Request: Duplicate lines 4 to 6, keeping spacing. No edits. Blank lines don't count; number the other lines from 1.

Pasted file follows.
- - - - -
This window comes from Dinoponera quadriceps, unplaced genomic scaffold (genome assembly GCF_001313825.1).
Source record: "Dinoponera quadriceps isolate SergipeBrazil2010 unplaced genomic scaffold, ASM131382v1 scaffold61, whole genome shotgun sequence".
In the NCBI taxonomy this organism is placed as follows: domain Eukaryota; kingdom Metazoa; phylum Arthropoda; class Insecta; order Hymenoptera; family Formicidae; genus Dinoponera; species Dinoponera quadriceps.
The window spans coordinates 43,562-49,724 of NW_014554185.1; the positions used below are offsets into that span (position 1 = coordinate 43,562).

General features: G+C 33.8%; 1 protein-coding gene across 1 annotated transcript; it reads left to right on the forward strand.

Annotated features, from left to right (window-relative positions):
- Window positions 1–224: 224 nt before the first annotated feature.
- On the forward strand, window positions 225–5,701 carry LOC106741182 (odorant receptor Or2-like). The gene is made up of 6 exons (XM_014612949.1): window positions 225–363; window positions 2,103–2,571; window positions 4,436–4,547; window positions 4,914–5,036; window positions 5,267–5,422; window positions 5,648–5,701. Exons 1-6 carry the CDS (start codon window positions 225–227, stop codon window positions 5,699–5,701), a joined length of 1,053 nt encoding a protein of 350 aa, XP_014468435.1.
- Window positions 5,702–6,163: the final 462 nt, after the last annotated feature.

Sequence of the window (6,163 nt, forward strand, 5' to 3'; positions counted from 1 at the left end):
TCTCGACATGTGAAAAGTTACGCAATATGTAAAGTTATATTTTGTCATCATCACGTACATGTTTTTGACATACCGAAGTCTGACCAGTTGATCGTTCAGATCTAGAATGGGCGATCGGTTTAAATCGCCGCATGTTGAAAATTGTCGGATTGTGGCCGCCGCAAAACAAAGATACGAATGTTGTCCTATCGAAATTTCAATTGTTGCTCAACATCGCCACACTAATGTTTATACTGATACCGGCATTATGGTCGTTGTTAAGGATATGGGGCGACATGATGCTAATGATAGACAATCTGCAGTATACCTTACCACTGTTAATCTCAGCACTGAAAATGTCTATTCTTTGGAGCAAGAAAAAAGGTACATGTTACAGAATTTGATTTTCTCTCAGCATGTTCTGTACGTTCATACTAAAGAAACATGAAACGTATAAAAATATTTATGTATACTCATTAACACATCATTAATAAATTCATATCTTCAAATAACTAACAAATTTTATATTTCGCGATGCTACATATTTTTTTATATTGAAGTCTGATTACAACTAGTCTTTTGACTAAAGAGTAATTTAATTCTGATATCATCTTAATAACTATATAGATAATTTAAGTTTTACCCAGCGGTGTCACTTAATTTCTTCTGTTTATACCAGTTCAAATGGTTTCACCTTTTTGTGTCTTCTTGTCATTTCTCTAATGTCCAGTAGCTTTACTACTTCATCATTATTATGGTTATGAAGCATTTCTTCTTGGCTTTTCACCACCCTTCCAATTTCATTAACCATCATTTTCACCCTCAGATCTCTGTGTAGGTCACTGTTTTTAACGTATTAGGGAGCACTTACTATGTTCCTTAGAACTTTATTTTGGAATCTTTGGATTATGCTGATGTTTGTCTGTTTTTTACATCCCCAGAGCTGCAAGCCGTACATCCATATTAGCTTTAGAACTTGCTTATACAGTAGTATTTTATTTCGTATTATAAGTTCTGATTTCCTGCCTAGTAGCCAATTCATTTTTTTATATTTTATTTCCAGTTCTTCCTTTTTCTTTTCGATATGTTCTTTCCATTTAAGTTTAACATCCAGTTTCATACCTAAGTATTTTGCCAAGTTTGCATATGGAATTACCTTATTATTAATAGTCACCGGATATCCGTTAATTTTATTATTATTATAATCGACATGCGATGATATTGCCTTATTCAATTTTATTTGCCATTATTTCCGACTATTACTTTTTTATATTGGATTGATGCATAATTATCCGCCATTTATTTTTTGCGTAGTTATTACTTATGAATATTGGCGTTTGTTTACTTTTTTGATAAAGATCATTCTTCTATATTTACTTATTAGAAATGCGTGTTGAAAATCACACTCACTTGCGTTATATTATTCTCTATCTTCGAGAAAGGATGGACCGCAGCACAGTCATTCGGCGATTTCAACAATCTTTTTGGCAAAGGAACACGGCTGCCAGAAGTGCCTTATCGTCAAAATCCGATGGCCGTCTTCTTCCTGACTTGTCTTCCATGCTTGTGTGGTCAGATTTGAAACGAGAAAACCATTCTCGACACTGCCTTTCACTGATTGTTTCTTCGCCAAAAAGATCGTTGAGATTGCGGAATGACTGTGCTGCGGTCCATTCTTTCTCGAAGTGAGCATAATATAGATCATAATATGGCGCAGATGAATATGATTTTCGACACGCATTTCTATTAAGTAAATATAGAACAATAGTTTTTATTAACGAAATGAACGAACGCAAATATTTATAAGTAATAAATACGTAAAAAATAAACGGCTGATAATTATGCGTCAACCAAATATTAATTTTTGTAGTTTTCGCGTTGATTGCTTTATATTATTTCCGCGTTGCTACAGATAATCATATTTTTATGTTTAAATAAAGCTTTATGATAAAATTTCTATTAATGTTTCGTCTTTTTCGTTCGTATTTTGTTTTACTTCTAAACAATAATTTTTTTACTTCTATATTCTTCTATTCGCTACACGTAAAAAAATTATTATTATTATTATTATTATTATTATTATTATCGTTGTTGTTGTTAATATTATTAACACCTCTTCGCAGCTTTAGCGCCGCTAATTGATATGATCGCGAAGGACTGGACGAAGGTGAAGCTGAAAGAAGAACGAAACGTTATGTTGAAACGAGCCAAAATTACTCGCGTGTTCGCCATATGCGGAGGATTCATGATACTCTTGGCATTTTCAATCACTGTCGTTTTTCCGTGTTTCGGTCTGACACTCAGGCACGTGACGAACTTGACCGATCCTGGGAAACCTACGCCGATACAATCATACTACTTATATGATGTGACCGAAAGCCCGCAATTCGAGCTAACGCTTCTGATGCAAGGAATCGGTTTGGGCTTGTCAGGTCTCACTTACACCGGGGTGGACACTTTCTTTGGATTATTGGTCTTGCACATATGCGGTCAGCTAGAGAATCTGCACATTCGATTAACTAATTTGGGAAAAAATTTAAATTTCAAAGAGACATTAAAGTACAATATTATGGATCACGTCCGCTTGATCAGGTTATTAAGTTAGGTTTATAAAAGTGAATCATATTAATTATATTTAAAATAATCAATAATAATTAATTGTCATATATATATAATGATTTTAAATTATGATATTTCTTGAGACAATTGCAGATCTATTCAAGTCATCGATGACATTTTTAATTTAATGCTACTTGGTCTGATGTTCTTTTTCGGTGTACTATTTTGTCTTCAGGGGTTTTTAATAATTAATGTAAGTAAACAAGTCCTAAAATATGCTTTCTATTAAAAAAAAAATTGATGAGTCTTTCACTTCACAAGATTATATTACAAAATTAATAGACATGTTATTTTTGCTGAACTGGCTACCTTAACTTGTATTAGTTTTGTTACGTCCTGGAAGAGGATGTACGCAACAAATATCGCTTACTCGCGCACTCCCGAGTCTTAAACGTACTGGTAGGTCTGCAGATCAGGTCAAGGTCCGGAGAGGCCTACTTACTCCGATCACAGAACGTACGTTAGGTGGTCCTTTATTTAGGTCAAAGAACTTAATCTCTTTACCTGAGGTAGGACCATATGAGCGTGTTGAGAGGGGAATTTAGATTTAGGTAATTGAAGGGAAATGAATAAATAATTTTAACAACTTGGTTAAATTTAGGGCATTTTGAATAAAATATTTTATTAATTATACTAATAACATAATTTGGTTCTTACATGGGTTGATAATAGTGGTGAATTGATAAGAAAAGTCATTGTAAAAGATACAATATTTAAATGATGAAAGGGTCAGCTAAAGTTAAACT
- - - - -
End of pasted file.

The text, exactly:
The window spans coordinates 43,562-49,724 of NW_014554185.1; the positions used below are offsets into that span (position 1 = coordinate 43,562).

General features: G+C 33.8%; 1 protein-coding gene across 1 annotated transcript; it reads left to right on the forward strand.

Annotated features, from left to right (window-relative positions):